The focus of the project will be shifted to application in the future. An advanced land, atmosphere and ocean observation system is expected to be completed in 2020 to provide services for modern agriculture, disaster prevention and mitigation, resources and environmental management and public security protection, said CNSA.
http://www.xinhuanet.com/english/2019-11/03/c_138525473.htm
https://www.chinadaily.com.cn/a/201911/03/WS5dbe532ba310cf3e35575167.html

China tests grid fins with launch of Gaofen-7 imaging satellite
by Andrew Jones — November 4, 2019

(...)
Iodine propulsion, Sudan in orbit

Joining the main Gaofen-7 payload were two small satellites and a CubeSat. The Sudan Remote Sensing Satellite was developed by Shenzhen Aerospace Dongfanghong HIT Satellite Ltd. Huangpu-1, a technology demonstration satellite, was developed under the Shanghai Institute of Satellite Engineering.

The final passenger was developed by Spacety, a privately-owned Chinese satellite manufacturer based in Changsha. The 6U CubeSat is a technology test for multispectral imaging.

The Dianfeng spacecraft also carries a 0.4 kilogram laser communication payload from LaserFleet for technology verification tests. LaserFleet is a spin-off from the Chinese Academy of Sciences (CAS) with plans to build a low Earth orbit constellation providing broadband services that through laser communications.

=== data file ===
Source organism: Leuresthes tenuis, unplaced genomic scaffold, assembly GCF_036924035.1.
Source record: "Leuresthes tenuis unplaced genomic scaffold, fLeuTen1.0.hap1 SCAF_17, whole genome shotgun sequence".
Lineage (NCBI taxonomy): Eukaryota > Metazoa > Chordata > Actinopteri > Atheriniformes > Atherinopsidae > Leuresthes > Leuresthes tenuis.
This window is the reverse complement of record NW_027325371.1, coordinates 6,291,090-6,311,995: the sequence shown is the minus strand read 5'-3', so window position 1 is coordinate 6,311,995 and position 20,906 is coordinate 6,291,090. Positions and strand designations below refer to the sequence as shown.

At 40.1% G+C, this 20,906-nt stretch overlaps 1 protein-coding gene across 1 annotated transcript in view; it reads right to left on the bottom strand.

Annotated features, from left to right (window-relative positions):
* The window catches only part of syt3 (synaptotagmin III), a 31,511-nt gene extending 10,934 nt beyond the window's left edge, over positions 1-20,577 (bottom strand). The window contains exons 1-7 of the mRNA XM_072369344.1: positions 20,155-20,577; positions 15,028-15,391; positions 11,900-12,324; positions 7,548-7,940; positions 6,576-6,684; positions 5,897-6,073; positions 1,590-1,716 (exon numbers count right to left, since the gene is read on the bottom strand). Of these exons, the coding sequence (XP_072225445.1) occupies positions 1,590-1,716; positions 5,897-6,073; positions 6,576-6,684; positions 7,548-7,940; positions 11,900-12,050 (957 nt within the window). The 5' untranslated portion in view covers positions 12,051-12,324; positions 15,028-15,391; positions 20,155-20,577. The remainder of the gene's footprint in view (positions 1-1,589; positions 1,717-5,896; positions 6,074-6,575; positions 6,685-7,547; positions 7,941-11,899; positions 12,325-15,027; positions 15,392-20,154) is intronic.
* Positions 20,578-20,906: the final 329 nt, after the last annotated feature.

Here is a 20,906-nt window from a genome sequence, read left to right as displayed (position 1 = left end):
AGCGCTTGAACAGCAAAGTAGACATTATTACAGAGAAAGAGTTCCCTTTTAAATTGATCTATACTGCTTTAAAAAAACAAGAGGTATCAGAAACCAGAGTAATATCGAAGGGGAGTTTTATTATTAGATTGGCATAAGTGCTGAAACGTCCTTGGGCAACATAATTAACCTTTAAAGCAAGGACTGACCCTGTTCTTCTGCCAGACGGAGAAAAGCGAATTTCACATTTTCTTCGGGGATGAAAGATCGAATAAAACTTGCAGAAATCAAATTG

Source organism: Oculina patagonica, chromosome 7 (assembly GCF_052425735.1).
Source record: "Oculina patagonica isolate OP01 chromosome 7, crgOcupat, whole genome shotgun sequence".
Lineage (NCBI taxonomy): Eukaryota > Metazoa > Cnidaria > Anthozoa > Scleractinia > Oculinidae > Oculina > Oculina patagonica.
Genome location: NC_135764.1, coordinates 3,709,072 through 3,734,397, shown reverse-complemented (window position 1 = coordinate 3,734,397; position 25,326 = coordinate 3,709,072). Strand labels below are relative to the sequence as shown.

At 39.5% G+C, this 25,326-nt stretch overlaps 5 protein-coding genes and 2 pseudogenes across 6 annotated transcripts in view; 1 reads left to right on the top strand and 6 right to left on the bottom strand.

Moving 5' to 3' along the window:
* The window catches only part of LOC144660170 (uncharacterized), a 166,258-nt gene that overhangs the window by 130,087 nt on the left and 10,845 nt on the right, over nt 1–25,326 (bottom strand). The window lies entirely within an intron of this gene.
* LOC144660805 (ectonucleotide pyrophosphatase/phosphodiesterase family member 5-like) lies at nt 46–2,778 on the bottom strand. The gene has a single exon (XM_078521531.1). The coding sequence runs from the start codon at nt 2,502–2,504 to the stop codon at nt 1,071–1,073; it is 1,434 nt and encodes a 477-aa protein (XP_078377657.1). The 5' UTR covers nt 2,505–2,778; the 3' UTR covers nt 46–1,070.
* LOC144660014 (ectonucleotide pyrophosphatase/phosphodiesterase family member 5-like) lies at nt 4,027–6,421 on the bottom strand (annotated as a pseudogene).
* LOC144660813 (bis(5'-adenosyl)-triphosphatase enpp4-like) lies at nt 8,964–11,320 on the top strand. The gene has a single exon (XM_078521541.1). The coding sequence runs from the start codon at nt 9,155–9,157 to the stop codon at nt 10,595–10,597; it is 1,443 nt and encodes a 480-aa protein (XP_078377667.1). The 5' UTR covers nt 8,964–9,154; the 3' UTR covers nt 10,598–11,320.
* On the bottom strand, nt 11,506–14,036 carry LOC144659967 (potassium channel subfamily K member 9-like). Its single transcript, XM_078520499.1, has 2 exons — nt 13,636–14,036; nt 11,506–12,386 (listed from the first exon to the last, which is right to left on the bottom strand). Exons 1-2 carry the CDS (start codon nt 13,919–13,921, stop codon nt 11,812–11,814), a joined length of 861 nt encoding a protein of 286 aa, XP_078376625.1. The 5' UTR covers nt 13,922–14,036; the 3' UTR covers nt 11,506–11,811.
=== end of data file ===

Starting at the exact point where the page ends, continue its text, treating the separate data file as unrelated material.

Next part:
The satellite includes an Iodine-based propulsion system developed and built by ThrustMe, a French company founded in 2017. The system a first-of-its-kind, non-pressurized, cold gas thruster fuelled by solid iodine, according to a ThrustMe press release. (...)
https://spacenews.com/china-tests-grid-fins-with-launch-of-gaofen-7-imaging-satellite/

Chinese mapping satellite launches on Long March 4B rocket
November 3, 2019 Stephen Clark


A ThrustMe engineer works with ground test equipment. Credit: ThrustMe

(...) The primary payload launched Sunday was Gaofen 7, the latest in a series civilian-operated Chinese Earth observation satellites. Gaofen 7 is China’s first civilian-use optical surveillance satellite capable of collecting three-dimensional images with better than one-meter (3.3-foot) resolution, according to the China National Space Administration.

Two other small satellites were aboard Sunday’s launch: Huangpu 1, a technology demonstration satellite for a planned constellation of low Earth orbit satellites, and the Sudan Scientific Experimental Satellite. (...)
https://spaceflightnow.com/2019/11/03/chinese-mapping-satellite-launches-on-long-march-4b-rocket/

Gaofen-7 https://space.skyrocket.de/doc_sdat/gf-7.htm
Jingzhi 1
Sudan SES-1
Jifeng
« Ostatnia zmiana: Listopad 04, 2019, 22:58 wysłana przez Orionid »

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Odp: Starty rakiet (IV kwartał 2019 roku)
« Odpowiedź #29 dnia: Listopad 04, 2019, 21:05 »

Polskie Forum Astronautyczne

Odp: Starty rakiet (IV kwartał 2019 roku)
« Odpowiedź #29 dnia: Listopad 04, 2019, 21:05 »